defense of those who mush up the distinction, so did Dr. Graves at
times. See his article
in The Futurist for some examples since values are far
easier to observe and measure than the elusive valuing systems that
lie beneath them.)
So, is it possible for vMemes to spread and act as
replicators? Yes, but not at this myth/metaphor level. Conceptions of
what the vMemes are like might well spread, but not the
thinking, itself. Typically, such descriptions rely on contents and
behaviors and equate them with levels. That's why there are various
renditions of the levels' characteristics, especially in the less
well-defined Green, Yellow, Turquoise, etc. Remember that vMemes
are biopsychosocial systems and, as such, emerge out of double-helix
interactions between neuronal systems inside and existential
conditions outside. While it is possible to paint on a few memes to
give the appearance of a vMeme's stereotype, actualizing it
as a full-on coping system is something else.
Recent works by Susan Blackmore and others familiar with field of memetics discuss
'consciousness' in a more expansive way that is closer to our own sense of a biopsychosocial
systems energetic field than the original notion of a virus-like meme as a self-replicating
thing. In our view, that does not diminish the original value of
memetics, and Blackmore has amplified on it. We continue to argue that both
vMEMEs—are useful chunks for analysis. As was said
back in the 1996
Spiral Dynamics book, vMEMEs are like attractors and containers for
memes, sponges that sop up the ideas that are seeking to replicate
through our minds and shaping them to fit and congruence.
Still, many people continue to confuse the terms, though the two constructs are
quite different. One is an idea and concept chunk; the other a container and
empty framework in need of contents. Because of the similarity in the
terms, we often speak of 'LOE' (level of existence) or 'coping system'
to break out of the mess. To suggest that meme and vMeme
are interchangeable terms only extends the semantic confusion, and to overlap the language
diminishes both. The theory of memetics and the Spiral model are complementary; but a meme is not
a vMeme, and a Gravesian level of psychological existence
is not a meme.
For more on the Spiral model and the theory of memetics, click on
"About Spiral Dynamics" at the top of your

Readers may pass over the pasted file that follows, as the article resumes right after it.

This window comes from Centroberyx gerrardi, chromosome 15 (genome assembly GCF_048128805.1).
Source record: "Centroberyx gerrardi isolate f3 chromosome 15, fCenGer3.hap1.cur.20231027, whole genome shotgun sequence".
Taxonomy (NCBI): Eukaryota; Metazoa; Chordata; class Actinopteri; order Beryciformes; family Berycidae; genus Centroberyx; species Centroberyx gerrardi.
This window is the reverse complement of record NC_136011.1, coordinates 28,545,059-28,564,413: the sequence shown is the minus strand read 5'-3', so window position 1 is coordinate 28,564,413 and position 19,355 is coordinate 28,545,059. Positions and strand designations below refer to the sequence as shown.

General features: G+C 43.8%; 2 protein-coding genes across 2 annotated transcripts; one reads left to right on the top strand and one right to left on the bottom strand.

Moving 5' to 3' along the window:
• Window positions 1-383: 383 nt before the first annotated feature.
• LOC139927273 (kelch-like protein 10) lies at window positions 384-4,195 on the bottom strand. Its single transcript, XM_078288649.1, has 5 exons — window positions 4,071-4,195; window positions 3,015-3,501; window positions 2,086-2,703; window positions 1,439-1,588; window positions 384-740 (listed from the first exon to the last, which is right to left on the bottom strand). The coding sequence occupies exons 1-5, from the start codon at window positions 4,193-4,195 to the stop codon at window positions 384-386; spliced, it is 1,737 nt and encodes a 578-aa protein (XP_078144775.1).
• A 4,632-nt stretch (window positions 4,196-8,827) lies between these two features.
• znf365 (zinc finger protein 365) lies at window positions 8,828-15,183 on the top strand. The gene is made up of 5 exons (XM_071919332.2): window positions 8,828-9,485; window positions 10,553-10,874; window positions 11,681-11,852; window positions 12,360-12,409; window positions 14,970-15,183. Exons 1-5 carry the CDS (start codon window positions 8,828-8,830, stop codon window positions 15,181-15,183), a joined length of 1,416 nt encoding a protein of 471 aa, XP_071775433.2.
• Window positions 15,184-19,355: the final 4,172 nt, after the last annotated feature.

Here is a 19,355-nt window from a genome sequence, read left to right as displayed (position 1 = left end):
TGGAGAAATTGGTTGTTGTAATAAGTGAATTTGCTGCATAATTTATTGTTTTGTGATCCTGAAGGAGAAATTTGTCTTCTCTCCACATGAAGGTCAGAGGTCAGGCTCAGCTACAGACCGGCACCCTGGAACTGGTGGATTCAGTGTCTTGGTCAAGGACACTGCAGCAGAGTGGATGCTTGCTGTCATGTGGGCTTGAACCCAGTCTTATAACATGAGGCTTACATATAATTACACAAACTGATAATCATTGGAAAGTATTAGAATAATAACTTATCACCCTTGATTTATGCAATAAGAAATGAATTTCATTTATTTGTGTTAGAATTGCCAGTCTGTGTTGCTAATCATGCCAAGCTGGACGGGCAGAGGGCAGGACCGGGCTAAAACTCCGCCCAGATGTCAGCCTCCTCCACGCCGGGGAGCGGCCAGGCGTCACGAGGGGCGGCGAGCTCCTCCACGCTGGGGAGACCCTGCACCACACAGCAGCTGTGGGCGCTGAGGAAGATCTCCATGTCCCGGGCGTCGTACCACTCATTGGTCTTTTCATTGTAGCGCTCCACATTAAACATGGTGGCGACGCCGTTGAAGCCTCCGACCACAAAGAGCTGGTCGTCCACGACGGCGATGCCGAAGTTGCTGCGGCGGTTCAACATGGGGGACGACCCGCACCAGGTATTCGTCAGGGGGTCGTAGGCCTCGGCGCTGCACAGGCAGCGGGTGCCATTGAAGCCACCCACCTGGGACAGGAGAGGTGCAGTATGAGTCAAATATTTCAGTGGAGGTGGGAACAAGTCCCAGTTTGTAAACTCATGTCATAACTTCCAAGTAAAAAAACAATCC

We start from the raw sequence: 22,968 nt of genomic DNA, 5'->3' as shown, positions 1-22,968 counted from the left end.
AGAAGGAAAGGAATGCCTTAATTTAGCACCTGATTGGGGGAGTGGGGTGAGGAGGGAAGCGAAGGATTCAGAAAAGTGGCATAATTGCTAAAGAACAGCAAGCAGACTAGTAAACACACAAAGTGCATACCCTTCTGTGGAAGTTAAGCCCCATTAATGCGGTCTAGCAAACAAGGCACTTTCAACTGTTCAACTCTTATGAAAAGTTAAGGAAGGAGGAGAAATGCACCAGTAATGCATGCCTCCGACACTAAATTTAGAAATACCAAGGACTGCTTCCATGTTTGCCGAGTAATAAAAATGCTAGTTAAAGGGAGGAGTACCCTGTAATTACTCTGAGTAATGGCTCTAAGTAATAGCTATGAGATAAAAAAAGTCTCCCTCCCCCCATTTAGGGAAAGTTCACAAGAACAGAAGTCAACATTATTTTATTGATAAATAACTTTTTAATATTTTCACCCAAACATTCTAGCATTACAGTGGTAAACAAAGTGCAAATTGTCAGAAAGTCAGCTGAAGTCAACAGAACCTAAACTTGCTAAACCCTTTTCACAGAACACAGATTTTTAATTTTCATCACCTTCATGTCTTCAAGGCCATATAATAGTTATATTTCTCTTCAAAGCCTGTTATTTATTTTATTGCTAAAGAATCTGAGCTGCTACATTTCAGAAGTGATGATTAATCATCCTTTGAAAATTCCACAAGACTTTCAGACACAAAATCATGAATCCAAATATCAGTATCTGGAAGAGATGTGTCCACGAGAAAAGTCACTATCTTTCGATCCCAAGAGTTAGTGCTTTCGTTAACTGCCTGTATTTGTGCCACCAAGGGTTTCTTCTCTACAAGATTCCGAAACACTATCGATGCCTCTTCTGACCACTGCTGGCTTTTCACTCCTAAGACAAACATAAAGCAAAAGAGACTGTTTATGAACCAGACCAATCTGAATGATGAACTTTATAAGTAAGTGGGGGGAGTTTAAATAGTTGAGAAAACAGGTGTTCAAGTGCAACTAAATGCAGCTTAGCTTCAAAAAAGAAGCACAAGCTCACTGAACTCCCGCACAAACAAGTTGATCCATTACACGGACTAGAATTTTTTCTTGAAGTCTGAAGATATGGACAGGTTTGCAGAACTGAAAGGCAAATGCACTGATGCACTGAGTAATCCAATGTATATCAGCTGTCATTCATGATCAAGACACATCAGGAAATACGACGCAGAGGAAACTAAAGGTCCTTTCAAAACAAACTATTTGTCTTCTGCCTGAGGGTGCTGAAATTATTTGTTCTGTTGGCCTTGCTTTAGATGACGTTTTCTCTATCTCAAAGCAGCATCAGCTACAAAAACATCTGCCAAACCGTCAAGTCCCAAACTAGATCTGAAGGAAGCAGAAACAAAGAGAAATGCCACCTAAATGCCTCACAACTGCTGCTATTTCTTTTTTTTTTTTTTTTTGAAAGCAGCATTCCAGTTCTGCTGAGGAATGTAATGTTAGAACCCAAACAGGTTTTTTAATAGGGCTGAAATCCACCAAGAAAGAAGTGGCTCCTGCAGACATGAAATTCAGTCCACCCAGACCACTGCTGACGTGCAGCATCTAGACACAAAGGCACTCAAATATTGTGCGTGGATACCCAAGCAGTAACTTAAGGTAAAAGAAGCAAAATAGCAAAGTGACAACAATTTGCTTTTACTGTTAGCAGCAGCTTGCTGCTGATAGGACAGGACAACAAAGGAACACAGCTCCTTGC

screen and look in the Theory section.
How do schema and thema interact?
An ongoing dilemma in using and teaching Graves and the Spiral model
is the differentiation of artifacts (memes playing out as schema---actions, beliefs, behaviors, mental scripts and anchors for perceptions) from vMEMES (the underlying thema—ways of thinking about things, worldviews, coping systems), then pulling them back together into a coherent picture of human nature in its various
contexts. For example, Dr. Graves described the first level of existence like this: "As A and N interact, the resultant is the automatic psychosocial way of living. This is a general way (thema) which can be specified into many particular forms (schema) of problems A, and many variances in the N neurological system." Each level of existence (nodal color in
Spiral Dynamics language) has a unique thematic form that is both like and unlike others in the hierarchy.
Though many disagree, we continue to believe that the meme/vMEME differentiation is important because using "meme" as a generic conflates the symptoms with the underlying causes—the thema with the schema—and leads us to miss nuance and generate troublesome stereotypes. It's very Korzybskian in its levels of abstraction and parallels the old problem of distinguishing values (as attitudes and content) from value systems (as cognitive structures).
Research into both areas is important so that an even clearer sense of thema (per Graves and other theorists) can be derived, as well as applications dealing with the schema observable in individual and group behaviors.